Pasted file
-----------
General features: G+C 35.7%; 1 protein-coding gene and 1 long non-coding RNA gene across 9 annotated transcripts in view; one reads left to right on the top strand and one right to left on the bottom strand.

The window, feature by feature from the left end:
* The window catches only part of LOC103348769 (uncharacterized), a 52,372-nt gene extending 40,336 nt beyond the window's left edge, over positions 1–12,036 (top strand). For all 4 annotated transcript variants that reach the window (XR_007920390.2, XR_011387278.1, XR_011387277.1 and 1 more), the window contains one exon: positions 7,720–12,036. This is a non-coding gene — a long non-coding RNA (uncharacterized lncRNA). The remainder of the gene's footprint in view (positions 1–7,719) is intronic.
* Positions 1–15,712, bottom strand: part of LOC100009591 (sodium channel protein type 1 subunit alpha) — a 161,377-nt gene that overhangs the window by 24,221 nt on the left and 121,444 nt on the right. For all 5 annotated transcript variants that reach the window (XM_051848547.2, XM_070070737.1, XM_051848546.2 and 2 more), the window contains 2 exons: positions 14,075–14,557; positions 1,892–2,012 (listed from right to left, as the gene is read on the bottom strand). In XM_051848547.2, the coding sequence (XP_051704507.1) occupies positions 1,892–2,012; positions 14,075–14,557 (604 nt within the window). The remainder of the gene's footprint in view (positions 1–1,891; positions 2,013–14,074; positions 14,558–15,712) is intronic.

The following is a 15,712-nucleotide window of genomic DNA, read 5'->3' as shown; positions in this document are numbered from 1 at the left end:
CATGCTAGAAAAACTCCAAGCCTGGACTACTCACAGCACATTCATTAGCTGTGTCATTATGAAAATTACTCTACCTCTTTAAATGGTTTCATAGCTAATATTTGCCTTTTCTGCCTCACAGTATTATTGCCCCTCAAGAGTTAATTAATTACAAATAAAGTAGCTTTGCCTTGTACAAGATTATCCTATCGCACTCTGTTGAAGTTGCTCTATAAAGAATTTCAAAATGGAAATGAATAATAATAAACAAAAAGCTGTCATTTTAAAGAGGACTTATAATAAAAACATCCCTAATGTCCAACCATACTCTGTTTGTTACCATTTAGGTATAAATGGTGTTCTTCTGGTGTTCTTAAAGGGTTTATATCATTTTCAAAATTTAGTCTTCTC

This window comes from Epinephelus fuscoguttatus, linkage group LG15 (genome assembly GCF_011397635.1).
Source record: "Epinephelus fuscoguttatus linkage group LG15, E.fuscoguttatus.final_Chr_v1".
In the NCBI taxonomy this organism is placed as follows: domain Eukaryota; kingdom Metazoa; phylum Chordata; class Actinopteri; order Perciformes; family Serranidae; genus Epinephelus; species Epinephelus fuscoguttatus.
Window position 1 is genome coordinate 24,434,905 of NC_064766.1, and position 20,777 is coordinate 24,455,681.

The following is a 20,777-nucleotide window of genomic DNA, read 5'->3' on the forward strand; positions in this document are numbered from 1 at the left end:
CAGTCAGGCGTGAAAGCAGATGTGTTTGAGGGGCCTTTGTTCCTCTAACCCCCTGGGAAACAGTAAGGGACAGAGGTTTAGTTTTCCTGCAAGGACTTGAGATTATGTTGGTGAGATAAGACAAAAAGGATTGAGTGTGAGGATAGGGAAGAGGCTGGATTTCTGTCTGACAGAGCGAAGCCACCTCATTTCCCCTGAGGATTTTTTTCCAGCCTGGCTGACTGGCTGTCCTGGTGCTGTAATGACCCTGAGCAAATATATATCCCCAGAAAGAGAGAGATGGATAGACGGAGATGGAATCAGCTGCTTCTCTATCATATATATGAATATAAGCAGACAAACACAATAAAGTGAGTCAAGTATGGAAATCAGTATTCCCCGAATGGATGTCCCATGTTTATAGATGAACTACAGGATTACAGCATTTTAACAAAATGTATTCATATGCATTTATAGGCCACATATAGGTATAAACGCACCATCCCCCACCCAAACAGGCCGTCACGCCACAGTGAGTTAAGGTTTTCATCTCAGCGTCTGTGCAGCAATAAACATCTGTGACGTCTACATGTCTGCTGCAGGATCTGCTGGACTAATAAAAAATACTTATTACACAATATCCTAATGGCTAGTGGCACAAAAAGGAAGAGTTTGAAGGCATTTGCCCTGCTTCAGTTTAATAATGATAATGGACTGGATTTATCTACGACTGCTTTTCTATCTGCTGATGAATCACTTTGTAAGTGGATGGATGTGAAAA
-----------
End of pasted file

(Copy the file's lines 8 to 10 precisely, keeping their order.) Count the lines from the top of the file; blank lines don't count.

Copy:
Source record: "Epinephelus fuscoguttatus linkage group LG15, E.fuscoguttatus.final_Chr_v1".
In the NCBI taxonomy this organism is placed as follows: domain Eukaryota; kingdom Metazoa; phylum Chordata; class Actinopteri; order Perciformes; family Serranidae; genus Epinephelus; species Epinephelus fuscoguttatus.
Window position 1 is genome coordinate 24,434,905 of NC_064766.1, and position 20,777 is coordinate 24,455,681.